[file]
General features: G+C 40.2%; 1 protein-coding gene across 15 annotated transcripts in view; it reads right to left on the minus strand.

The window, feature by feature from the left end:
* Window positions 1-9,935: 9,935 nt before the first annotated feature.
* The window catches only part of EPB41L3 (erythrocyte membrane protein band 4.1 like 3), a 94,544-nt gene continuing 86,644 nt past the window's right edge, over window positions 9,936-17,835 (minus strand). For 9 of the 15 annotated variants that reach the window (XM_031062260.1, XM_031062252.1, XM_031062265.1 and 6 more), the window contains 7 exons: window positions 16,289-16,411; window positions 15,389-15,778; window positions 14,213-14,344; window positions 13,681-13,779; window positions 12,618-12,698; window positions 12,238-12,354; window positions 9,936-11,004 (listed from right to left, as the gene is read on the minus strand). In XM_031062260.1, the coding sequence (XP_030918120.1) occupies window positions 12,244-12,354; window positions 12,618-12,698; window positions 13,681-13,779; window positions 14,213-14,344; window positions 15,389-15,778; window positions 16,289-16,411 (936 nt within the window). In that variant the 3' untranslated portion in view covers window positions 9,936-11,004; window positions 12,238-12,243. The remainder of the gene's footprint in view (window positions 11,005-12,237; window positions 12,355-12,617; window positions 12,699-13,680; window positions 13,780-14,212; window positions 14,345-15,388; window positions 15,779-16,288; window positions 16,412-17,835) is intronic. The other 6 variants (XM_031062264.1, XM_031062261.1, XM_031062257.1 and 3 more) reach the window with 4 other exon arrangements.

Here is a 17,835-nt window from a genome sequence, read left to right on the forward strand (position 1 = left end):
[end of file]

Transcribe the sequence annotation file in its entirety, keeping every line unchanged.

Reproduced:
General features: G+C 40.2%; 1 protein-coding gene across 15 annotated transcripts in view; it reads right to left on the minus strand.

The window, feature by feature from the left end:
* Window positions 1-9,935: 9,935 nt before the first annotated feature.
* The window catches only part of EPB41L3 (erythrocyte membrane protein band 4.1 like 3), a 94,544-nt gene continuing 86,644 nt past the window's right edge, over window positions 9,936-17,835 (minus strand). For 9 of the 15 annotated variants that reach the window (XM_031062260.1, XM_031062252.1, XM_031062265.1 and 6 more), the window contains 7 exons: window positions 16,289-16,411; window positions 15,389-15,778; window positions 14,213-14,344; window positions 13,681-13,779; window positions 12,618-12,698; window positions 12,238-12,354; window positions 9,936-11,004 (listed from right to left, as the gene is read on the minus strand). In XM_031062260.1, the coding sequence (XP_030918120.1) occupies window positions 12,244-12,354; window positions 12,618-12,698; window positions 13,681-13,779; window positions 14,213-14,344; window positions 15,389-15,778; window positions 16,289-16,411 (936 nt within the window). In that variant the 3' untranslated portion in view covers window positions 9,936-11,004; window positions 12,238-12,243. The remainder of the gene's footprint in view (window positions 11,005-12,237; window positions 12,355-12,617; window positions 12,699-13,680; window positions 13,780-14,212; window positions 14,345-15,388; window positions 15,779-16,288; window positions 16,412-17,835) is intronic. The other 6 variants (XM_031062264.1, XM_031062261.1, XM_031062257.1 and 3 more) reach the window with 4 other exon arrangements.

Here is a 17,835-nt window from a genome sequence, read left to right on the forward strand (position 1 = left end):